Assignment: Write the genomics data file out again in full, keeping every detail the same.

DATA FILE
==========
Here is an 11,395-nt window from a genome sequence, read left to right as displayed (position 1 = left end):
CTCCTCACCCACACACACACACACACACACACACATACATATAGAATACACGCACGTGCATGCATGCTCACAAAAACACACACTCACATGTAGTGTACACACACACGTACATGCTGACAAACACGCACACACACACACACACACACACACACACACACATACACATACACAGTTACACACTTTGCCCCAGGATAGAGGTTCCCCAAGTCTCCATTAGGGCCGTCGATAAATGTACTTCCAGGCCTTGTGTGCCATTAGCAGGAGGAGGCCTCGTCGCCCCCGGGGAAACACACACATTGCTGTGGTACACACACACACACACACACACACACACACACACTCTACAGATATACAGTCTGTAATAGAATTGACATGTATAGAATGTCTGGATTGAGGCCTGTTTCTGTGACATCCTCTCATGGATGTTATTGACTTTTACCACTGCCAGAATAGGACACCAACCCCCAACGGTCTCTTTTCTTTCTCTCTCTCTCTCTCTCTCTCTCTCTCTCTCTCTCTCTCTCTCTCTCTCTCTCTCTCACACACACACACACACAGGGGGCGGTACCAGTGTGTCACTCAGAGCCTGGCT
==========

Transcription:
Here is an 11,395-nt window from a genome sequence, read left to right as displayed (position 1 = left end):
CTCCTCACCCACACACACACACACACACACACACATACATATAGAATACACGCACGTGCATGCATGCTCACAAAAACACACACTCACATGTAGTGTACACACACACGTACATGCTGACAAACACGCACACACACACACACACACACACACACACACACATACACATACACAGTTACACACTTTGCCCCAGGATAGAGGTTCCCCAAGTCTCCATTAGGGCCGTCGATAAATGTACTTCCAGGCCTTGTGTGCCATTAGCAGGAGGAGGCCTCGTCGCCCCCGGGGAAACACACACATTGCTGTGGTACACACACACACACACACACACACACACACACACTCTACAGATATACAGTCTGTAATAGAATTGACATGTATAGAATGTCTGGATTGAGGCCTGTTTCTGTGACATCCTCTCATGGATGTTATTGACTTTTACCACTGCCAGAATAGGACACCAACCCCCAACGGTCTCTTTTCTTTCTCTCTCTCTCTCTCTCTCTCTCTCTCTCTCTCTCTCTCTCTCTCTCTCTCTCTCTCACACACACACACACACAGGGGGCGGTACCAGTGTGTCACTCAGAGCCTGGCT